Review: Hush

In the first days of February, I find myself still trying to catch up on all the movies released in 2016 that I needed to see, but never got around to. Here’s my take on one drop in the well that I really enjoyed. Spoiler alert: there’s spoilers.

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Hush

Starring and co-written by Kate Siegel, a woman of great talent (made clear by the very movie we’re talking about) Hush is a must-see feminist thriller. The film focuses on the story of a young woman, Maddie, who is deaf, mute, and a successful murder mystery novelist. She is also a badass single lady who gives no fucks and is living on her own in the middle of nowhere— #selfgoals. Unfortunately, though, being from a marginalized, vulnerable population, she becomes the target of a psychopathic serial killer. She has to either out strength or outsmart him to stay alive.

In a vast sea of thriller and horror movies that tell the generic story of a psycho-killer trying to murder some damsel in distress, Hush really stands out in its portrayal of a realistic, developed, strong female lead and her fight to stay alive against the wills of a violent, male oppressor.  While the violence on-screen is dramatic, cinematic, and statistically less likely to happen, its symbolism explores something tangible for all femme folk: our rights, our autonomy, and our lives can violated—if not taken entirely—by men seeking to protect and satisfy their position of power.

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The nameless villain (John Gallagher Jr.) becomes aware of Maddie’s hearing impairment as he successfully murders her friend/neighbor on her front porch. Maddie, cleaning her kitchen, is unable to hear anything happening on the other side of the sliding-glass door. She can’t hear her friend’s cries for help. She can’t hear the knife penetrating her friend’s flesh, as the killer excessively stabs her, desperate for validation of his strength and masculinity. She can’t hear the tapping-turned-banging of the killer’s hands against the glass, begging for her attention. Apparently she doesn’t have peripheral vision either? Regardless, once he learns of her vulnerability (and, thus, his advantage) he begins his inequitable game of chess with her—where the loser (presumably her) loses their life.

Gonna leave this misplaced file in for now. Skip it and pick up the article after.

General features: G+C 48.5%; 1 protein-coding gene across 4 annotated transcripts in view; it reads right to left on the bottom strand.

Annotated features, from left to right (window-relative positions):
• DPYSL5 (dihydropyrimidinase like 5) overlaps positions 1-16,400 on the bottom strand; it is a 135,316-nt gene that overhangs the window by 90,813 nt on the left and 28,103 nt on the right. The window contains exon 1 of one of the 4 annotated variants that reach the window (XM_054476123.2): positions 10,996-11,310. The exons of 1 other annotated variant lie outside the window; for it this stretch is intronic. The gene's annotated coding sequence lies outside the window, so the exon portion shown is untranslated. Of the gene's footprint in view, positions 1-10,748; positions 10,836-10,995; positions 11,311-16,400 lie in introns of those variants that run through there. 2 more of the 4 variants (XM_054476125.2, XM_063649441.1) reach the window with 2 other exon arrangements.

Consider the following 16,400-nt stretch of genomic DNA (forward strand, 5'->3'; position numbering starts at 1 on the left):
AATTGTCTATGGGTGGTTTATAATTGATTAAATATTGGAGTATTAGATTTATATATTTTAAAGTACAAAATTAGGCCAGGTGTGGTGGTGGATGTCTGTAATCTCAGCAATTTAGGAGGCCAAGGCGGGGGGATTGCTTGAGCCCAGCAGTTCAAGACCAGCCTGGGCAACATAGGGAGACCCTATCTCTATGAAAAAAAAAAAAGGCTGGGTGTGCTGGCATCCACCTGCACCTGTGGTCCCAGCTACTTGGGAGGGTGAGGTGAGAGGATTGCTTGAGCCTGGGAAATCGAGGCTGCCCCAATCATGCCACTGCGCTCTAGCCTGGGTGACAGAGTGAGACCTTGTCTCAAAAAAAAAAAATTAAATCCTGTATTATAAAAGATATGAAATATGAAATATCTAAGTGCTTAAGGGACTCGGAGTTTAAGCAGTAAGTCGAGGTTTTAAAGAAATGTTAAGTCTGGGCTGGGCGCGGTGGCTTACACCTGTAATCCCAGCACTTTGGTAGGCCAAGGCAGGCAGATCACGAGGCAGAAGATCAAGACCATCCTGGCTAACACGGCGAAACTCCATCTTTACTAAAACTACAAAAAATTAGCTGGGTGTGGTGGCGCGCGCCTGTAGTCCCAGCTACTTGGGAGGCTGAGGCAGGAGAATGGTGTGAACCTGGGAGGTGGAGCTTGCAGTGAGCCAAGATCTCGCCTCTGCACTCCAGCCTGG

What’s most significant about how the story unfolds is that the killer doesn’t immediately just take the first chance he gets to murder her. Granted, this is a thriller, so of course they have to drag out the plot before the climax hits, but the majority of the violence the audience sees is psychological. He doesn’t slowly physically torture her body, but rather, he forces her to undergo long durations of stress, anxiety, fear, and hopelessness. While women are often murdered by men, they are more commonly abused, assaulted, and killed by people they know, and the violence almost always begins with emotional/psychological violence (using power, control, and fear). These tactics typically escalate to non-sexual and/or sexual assault, with murder being the final act of violence. Women are disproportionately harassed, threatened, physically abused, sexually assaulted, and murdered by men—and when we’re not, we live in fear, anticipating the day when it finally does happen to us.

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Thankfully, Hush provides the cathartic release that I needed in order to make this movie worth watching. In the climactic scene where the killer thinks he has finally won, as he strangles the breath and life out of Maddie, our heroine digs deep, finds strength, and grabs a nearby corkscrew, which she uses to satisfyingly stab him through the jugular. I consider myself a person who ultimately believes that violence is not the answer, but I couldn’t help feeling vindicated seeing him sit on top of her—both of them gasping for air—as blood gushed in slow, steady bursts from both sides of his throat. He dies. She lives. Fuck that asshole for even trying.

My only real complaint about Hush is the lack of racial diversity in the cast. The only non-white character is Maddie’s ex-boyfriend who’s only seen in the contact photo from his rejected calls on her cell phone. But, like, if there’s no Black man hired to play him, does it really count?

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Regardless, the film is a thrilling, infuriating, empowering experience as we watch a disabled woman defeat the odds and survive her attempted murder. However, it’s important to note that an act of violence does not have to reach completion in order for it to negatively impact a person’s life. Attempted murder, attempted rape, attempted assault…they are still traumatizing. Violent acts exist on a spectrum, and no matter where on that spectrum the act exists, it is not victimless. It would be interesting to watch Hush 2: the story of how Maddie survives living with PTSD.

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